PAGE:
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Ted Shaw, president of the Texas Hospital Association, said the state’s hospitals “recognize and appreciate today’s efforts to further protect the people of Texas. Our hospitals will continue to do their part on the front lines to provide medical care and space for COVID-19 patients.”
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Democrats urged Abbott to go farther. Nine Democrats in the Texas Congressional delegation, including Fort Worth Rep. Marc Veasey, wrote a letter asking Abbott to reinstate tougher safety measures.
“As we’ve said before, Governor Abbott was slow to act, and, now, he is slow to stem the spread of this virus,” the letter said. “The governor’s approach leaves hospitals across the state at a critical juncture as ICU beds now begin to fill at a rapid pace. You should reinstate public mask mandates, require social distancing protocols and consider reinstating a stay-at-home order as recommended by health care experts in order to protect the people of Texas.”
The letter noted that according to Johns Hopkins University, Texas’ seven-day average of COVID-19 cases has jumped 86% compared with a week ago and the state has reported record hospitalizations and daily increases in COVID-19 cases.
Abbott told the Lubbock TV station that reopenings were not the only reason for the spike.
“There could be several reasons why there was a sudden spike, and if you go back into the latter part of May, the numbers in Texas were looking very good,” he said. “And I think as summertime came along, there was what I call COVID fatigue and people were just tired of the lockdowns turning and not getting out. They wanted to go out and thinking that, well, COVID-19 is not a serious problem in the state of Texas.”
On business and public activity reopenings, Abbott on Thursday froze in place the different restrictions on capacity currently in effect, such as 75% on restaurants that have less than 51% of their gross sales from alcoholic beverages and 50% for bars, retail stores, offices, amusement parks, sporting events, water parks and swimming pools. In small counties with minimal cases, freedom to operate virtually everything at up to 75% capacity kicked in June 12.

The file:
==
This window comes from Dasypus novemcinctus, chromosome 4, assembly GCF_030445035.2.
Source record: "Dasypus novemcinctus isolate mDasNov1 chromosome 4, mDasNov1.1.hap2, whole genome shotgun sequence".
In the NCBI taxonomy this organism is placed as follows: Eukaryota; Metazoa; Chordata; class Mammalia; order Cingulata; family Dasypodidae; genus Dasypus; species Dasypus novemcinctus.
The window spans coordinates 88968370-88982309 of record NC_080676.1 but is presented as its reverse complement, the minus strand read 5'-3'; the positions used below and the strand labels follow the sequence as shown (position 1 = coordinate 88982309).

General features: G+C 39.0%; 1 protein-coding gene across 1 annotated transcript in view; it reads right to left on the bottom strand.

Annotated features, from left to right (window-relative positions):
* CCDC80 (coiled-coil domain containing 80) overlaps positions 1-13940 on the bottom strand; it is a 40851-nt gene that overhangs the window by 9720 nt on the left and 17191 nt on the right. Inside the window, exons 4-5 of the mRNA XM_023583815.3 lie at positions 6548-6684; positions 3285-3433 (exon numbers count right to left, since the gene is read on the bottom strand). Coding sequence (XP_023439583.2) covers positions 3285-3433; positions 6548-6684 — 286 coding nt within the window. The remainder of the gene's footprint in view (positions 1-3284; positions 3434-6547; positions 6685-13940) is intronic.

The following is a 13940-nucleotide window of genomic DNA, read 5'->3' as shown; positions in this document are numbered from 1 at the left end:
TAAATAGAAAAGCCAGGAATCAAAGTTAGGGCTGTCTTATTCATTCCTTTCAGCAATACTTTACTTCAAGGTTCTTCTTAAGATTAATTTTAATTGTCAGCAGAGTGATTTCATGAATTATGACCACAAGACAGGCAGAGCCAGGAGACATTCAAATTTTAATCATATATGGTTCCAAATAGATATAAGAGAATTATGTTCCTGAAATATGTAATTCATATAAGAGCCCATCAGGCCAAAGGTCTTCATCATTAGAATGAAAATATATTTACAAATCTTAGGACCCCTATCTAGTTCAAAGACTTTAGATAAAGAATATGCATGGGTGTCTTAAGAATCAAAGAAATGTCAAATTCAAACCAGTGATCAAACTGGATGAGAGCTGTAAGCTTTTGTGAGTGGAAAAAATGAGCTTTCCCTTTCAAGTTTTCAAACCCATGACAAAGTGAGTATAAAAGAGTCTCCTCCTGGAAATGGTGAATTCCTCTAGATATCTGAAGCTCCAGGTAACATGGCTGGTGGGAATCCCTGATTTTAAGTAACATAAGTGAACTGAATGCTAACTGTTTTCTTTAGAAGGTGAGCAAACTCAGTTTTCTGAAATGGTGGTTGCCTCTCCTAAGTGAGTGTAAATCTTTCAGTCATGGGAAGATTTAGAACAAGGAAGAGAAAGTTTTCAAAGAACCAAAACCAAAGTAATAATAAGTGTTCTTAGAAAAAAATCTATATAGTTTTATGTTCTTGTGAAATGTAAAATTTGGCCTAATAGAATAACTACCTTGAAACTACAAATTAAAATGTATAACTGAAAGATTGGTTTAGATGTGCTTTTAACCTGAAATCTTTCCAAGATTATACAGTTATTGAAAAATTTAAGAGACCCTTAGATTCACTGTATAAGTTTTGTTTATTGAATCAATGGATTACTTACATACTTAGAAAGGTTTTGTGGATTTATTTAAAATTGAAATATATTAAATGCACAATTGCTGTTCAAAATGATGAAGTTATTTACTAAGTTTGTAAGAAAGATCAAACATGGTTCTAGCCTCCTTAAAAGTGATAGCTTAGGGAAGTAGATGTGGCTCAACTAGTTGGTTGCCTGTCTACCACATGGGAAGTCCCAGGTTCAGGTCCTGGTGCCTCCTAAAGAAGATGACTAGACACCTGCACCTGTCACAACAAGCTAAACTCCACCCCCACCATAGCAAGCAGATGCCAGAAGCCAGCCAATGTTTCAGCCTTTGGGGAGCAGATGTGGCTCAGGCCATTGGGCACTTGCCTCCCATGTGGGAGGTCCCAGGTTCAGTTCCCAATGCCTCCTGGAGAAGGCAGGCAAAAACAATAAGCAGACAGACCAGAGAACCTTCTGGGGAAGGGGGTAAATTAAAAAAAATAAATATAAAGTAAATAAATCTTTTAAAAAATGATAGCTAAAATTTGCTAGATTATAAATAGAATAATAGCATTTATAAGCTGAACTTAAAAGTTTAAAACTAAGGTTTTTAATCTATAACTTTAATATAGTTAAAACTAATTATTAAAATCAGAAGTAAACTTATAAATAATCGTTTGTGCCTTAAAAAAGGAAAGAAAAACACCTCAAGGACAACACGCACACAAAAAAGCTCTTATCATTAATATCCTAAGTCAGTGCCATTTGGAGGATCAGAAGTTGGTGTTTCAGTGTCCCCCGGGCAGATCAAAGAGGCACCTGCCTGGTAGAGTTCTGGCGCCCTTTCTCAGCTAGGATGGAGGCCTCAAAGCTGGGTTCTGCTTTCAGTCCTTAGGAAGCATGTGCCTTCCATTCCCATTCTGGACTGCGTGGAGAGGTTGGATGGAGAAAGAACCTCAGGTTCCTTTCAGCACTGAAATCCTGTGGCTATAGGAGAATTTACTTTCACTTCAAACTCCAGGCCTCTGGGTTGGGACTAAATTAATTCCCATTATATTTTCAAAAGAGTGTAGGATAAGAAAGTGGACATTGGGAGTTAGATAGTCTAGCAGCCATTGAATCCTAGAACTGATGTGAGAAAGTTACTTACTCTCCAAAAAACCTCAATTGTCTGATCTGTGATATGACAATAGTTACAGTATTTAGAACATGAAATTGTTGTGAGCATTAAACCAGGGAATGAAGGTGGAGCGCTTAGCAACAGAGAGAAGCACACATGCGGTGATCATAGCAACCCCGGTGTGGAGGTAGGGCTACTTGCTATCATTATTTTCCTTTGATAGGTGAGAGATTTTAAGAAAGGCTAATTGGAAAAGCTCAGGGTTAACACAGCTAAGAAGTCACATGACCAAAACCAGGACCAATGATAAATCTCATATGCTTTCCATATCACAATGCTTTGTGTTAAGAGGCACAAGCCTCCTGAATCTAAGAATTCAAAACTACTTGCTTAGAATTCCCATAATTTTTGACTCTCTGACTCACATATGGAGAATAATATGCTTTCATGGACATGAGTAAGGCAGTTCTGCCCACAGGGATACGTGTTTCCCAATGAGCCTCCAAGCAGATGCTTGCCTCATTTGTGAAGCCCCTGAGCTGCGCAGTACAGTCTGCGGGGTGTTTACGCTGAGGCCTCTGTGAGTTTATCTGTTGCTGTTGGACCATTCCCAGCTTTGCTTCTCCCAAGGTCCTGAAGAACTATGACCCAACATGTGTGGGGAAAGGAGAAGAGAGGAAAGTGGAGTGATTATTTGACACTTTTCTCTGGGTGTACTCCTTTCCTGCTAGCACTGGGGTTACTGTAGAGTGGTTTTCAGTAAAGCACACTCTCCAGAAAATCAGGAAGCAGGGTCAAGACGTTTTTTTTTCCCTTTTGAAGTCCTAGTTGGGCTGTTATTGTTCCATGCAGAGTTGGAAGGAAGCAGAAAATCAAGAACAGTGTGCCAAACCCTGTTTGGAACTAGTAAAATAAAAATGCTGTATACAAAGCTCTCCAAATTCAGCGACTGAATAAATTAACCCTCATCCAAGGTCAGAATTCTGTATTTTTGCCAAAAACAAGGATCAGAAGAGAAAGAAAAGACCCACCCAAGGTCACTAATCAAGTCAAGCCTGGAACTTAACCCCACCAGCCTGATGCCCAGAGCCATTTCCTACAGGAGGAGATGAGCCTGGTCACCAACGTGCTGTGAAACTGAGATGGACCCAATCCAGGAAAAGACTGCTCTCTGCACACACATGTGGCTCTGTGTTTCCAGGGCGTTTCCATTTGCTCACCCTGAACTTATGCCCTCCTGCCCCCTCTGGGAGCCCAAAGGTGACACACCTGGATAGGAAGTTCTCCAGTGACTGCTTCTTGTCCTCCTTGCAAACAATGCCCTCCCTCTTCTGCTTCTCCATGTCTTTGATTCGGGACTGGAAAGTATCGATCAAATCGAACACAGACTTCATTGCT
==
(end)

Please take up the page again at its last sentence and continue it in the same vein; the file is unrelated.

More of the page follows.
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The protocols for different categories of businesses and different types of public activities are listed on the state health department’s website.
Businesses can stay at their current level but not expand capacity until further notice, Abbott said.
“As we experience an increase in both positive COVID-19 cases and hospitalizations, we are focused on strategies that slow the spread of this virus while also allowing Texans to continue earning a paycheck to support their families,” he said.
In both announcements, Abbott pleaded for Texans to comply with public health experts’ hygiene and distancing recommendations.
“I ask all Texans to do their part to slow the spread of COVID-19 by wearing a mask, washing their hands regularly and socially distancing from others,” he said in his statement on business reopenings.